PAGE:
Bishop Methodius, in the world Michael Platonovich Krasnoperov, was born on July 30, 1868. In 1902 he graduated from Kazan Theological Academy. He became a priest of Sarapul uyezd, Vyatka province, and then rector of the Ufa theological seminary with the rank of archimandrite. In 1913 a vicariate of the Omsk diocese was created - the diocese of Petropavlovsk and Akmolinsk. Its first bishop was Archimandrite Methodius, who was consecrated on February 10/23, 1913. He was distinguished for his accessibility and simplicity, and was greatly loved by the clergy and people. The town of Petropavlovsk was half inhabited by Kirghiz Muslims, but Vladyka Methodius had many friends and admirers among the Muslims.
In 1921 Western Siberia was the arena of a peasant rebellion. The peasants were exasperated by the constant raids on the country by requisitioning bands whose aim was to take their bread, animals, etc. So a plan was hatched, and throughout Western Siberia communists were beaten mercilessly, not excluding women and children. Soon the peasants succeeded in seizing the towns of Petropavlovsk, Ishim and Tobolsk, where the Northern Siberian Government was formed. With great cruelty, with fire and sword, the Bolsheviks suppressed the peasant uprising. Whole villages were burned to the ground, and hundreds of people were shot. At Golshmanovo station, Ishim uyezd, up to 500 people were shot.
On taking Petropavlovsk, so as to instil fear into the inhabitants, the reds first killed Bishop Methodius, on February 4/17, 1921 (according to another source, 1922). When he was already dead, they bayonetted him, and thrust his priestly cross into one of his wounds.
An unknown protopriest writes: "Their wrath fell first of all upon the clergy, and almost all those on the territory of the rebellion were destroyed. Near Omsk Bishop Methodius was killed. Fr. Basil did not enjoy his freedom and union with his family for long. The suppressors came to the village, led Fr. Basil out to the cemetery and killed him. His shocked matushka could not stand such terrible grief and soon left for a better world. His orphaned children were taken in by the parishioners. The dean was sent to the north to procure timber. 'What will be with the people, will be with the priest' (Isaiah 24.2). The pastors shared the lot of their flock.
"The participants in the rebellion or those who sympathised with them were killed on the spot by the red peace-makers, without any trial. One parishioner told me a story. They arrested his son and said:
"'We shall send him to prison in the city, he'll sit there a couple of months and then return home.'
"The peasant did not believe them: the cart returned too soon, while it was more than 50 versts there and back to the railroad station. They had probably killed him on the spot, as they had killed the others, beyond the confines [of the village].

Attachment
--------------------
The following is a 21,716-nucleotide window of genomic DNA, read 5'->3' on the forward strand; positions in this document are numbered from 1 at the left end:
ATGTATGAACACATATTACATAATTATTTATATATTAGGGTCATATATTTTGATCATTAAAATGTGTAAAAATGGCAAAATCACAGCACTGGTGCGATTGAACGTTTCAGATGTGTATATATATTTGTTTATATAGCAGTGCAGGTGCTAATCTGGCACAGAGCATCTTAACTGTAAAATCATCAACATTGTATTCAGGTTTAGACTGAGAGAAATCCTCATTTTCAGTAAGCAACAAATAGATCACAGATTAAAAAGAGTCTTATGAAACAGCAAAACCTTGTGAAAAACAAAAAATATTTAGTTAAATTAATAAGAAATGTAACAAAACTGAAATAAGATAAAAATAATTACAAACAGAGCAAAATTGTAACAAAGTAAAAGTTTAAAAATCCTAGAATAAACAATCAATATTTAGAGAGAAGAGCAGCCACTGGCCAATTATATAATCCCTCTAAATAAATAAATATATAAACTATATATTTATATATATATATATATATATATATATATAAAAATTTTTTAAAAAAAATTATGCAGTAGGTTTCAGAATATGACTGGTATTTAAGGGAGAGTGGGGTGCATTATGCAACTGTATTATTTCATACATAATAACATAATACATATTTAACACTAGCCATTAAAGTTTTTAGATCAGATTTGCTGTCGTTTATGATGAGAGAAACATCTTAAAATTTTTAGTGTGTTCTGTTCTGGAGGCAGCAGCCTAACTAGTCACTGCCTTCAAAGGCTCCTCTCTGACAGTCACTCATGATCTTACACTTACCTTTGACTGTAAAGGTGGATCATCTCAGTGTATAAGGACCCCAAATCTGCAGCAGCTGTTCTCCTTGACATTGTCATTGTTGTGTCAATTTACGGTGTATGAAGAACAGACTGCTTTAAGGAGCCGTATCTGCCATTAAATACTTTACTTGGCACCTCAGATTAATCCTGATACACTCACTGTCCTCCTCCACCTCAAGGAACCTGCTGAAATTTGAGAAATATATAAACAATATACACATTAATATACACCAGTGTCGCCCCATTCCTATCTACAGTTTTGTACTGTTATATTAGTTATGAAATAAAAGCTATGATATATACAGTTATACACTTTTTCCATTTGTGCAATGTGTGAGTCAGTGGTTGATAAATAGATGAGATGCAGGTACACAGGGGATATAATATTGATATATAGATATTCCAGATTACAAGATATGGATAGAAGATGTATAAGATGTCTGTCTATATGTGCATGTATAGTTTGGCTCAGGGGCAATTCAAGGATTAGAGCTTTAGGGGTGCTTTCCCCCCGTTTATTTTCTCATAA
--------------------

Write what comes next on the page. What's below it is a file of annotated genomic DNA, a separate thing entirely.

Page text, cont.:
"The peasant went round all the places next to the road leading to the station, but found nothing. Then he had a vision: his killed son was pasturing sheep. And the father thought: 'My son is letting me know about himself.' He began to look near those places where sheep were pastured. A plot of land was set aside in the bushes where they brought dead animals for burial. Here, under a pile of twigs, the father found the rotting body of his son.
"The widow of a murdered peasant tells the story. The Bolsheviks declared 'a month for the voluntary surrender of the bandits', as they called the rebels. Those who voluntarily presented themselves in the course of the appointed month were promised complete forgiveness. Credulously believing the declaration, the husband of this woman appeared. He was summoned to the executive committee. An interrogation under torture was begun. The soul-rending shrieks of the tortured man could be heard coming out of the executive committee. Then they took him out as if into the city and killed him beyond the outskirts. They summoned the wife to the executive committee and mockingly said:
"'Take away your husband and bury him. They took him to the city and he, the fool, thought about running away. He had to be shot.'
"A group of those who voluntarily turned up were allowed home after interrogation.
"'You've done well to turn up,' they said, 'Soviet power is merciful, it has forgiven you everything.'
"Three weeks passed. One night the 'forgiven' were arrested and all shot in the cemetery..."
(Sources: Protopresbyter Michael Polsky, Noviye Mucheniki Rossijskiye, Jordanville, 1957, part 2, pp. 105, 278-79; M.E. Gubonin, Akty Svyatejshego Patriarkha Tikhona, Moscow: St. Tikhon's Theological Institute, 1994, p. 980; Russkiye Pravoslavnye Ierarkhi, Paris: YMCA Press, 1986, p. 49; An Unknown Protopriest, Vo Vlasti Gubcheka, Moscow, 1996, pp. 67, 69)
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